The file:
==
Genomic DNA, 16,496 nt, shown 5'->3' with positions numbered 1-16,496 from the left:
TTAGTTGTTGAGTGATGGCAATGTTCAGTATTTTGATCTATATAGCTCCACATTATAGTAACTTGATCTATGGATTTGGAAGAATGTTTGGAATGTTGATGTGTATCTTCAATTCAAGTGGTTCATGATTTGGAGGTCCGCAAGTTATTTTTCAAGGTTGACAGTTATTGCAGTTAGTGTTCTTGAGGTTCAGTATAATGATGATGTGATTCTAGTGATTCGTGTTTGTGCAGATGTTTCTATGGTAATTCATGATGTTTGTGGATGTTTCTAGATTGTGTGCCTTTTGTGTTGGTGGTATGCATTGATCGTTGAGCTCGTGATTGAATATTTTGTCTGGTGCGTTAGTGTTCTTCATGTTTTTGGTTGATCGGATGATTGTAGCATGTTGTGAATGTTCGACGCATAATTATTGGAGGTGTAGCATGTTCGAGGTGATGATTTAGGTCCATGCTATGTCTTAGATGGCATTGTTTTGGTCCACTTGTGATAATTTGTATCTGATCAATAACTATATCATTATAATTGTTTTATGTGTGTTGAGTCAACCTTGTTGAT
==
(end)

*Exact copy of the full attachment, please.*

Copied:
Genomic DNA, 16,496 nt, shown 5'->3' with positions numbered 1-16,496 from the left:
TTAGTTGTTGAGTGATGGCAATGTTCAGTATTTTGATCTATATAGCTCCACATTATAGTAACTTGATCTATGGATTTGGAAGAATGTTTGGAATGTTGATGTGTATCTTCAATTCAAGTGGTTCATGATTTGGAGGTCCGCAAGTTATTTTTCAAGGTTGACAGTTATTGCAGTTAGTGTTCTTGAGGTTCAGTATAATGATGATGTGATTCTAGTGATTCGTGTTTGTGCAGATGTTTCTATGGTAATTCATGATGTTTGTGGATGTTTCTAGATTGTGTGCCTTTTGTGTTGGTGGTATGCATTGATCGTTGAGCTCGTGATTGAATATTTTGTCTGGTGCGTTAGTGTTCTTCATGTTTTTGGTTGATCGGATGATTGTAGCATGTTGTGAATGTTCGACGCATAATTATTGGAGGTGTAGCATGTTCGAGGTGATGATTTAGGTCCATGCTATGTCTTAGATGGCATTGTTTTGGTCCACTTGTGATAATTTGTATCTGATCAATAACTATATCATTATAATTGTTTTATGTGTGTTGAGTCAACCTTGTTGAT